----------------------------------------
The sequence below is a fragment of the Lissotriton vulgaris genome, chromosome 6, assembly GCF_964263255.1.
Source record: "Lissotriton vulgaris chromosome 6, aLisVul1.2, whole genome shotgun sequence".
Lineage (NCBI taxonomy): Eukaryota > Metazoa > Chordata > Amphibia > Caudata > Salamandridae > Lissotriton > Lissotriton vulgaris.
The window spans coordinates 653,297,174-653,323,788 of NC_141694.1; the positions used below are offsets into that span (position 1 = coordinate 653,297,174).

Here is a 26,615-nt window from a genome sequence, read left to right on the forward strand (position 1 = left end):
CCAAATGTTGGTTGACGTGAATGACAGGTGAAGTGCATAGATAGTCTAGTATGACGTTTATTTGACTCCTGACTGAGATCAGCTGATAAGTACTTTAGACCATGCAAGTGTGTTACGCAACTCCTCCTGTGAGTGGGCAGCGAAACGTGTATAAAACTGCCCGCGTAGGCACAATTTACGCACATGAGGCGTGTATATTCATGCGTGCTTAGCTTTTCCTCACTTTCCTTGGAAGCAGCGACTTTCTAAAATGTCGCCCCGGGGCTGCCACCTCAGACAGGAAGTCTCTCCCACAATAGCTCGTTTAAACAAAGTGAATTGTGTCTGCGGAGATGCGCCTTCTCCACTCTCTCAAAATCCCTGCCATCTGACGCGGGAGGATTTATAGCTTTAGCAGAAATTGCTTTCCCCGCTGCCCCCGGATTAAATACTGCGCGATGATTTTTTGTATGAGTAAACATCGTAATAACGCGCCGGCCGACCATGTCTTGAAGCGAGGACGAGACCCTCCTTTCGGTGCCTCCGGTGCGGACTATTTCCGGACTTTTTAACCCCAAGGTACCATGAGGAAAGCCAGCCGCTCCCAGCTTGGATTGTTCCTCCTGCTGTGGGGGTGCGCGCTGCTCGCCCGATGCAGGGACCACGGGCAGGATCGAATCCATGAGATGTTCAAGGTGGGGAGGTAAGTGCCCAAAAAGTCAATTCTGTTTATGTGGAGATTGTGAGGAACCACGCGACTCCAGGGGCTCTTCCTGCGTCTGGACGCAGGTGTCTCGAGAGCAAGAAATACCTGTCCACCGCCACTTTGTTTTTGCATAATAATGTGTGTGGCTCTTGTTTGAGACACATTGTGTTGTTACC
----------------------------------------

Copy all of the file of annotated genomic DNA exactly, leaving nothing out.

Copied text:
The sequence below is a fragment of the Lissotriton vulgaris genome, chromosome 6, assembly GCF_964263255.1.
Source record: "Lissotriton vulgaris chromosome 6, aLisVul1.2, whole genome shotgun sequence".
Lineage (NCBI taxonomy): Eukaryota > Metazoa > Chordata > Amphibia > Caudata > Salamandridae > Lissotriton > Lissotriton vulgaris.
The window spans coordinates 653,297,174-653,323,788 of NC_141694.1; the positions used below are offsets into that span (position 1 = coordinate 653,297,174).

Here is a 26,615-nt window from a genome sequence, read left to right on the forward strand (position 1 = left end):
CCAAATGTTGGTTGACGTGAATGACAGGTGAAGTGCATAGATAGTCTAGTATGACGTTTATTTGACTCCTGACTGAGATCAGCTGATAAGTACTTTAGACCATGCAAGTGTGTTACGCAACTCCTCCTGTGAGTGGGCAGCGAAACGTGTATAAAACTGCCCGCGTAGGCACAATTTACGCACATGAGGCGTGTATATTCATGCGTGCTTAGCTTTTCCTCACTTTCCTTGGAAGCAGCGACTTTCTAAAATGTCGCCCCGGGGCTGCCACCTCAGACAGGAAGTCTCTCCCACAATAGCTCGTTTAAACAAAGTGAATTGTGTCTGCGGAGATGCGCCTTCTCCACTCTCTCAAAATCCCTGCCATCTGACGCGGGAGGATTTATAGCTTTAGCAGAAATTGCTTTCCCCGCTGCCCCCGGATTAAATACTGCGCGATGATTTTTTGTATGAGTAAACATCGTAATAACGCGCCGGCCGACCATGTCTTGAAGCGAGGACGAGACCCTCCTTTCGGTGCCTCCGGTGCGGACTATTTCCGGACTTTTTAACCCCAAGGTACCATGAGGAAAGCCAGCCGCTCCCAGCTTGGATTGTTCCTCCTGCTGTGGGGGTGCGCGCTGCTCGCCCGATGCAGGGACCACGGGCAGGATCGAATCCATGAGATGTTCAAGGTGGGGAGGTAAGTGCCCAAAAAGTCAATTCTGTTTATGTGGAGATTGTGAGGAACCACGCGACTCCAGGGGCTCTTCCTGCGTCTGGACGCAGGTGTCTCGAGAGCAAGAAATACCTGTCCACCGCCACTTTGTTTTTGCATAATAATGTGTGTGGCTCTTGTTTGAGACACATTGTGTTGTTACC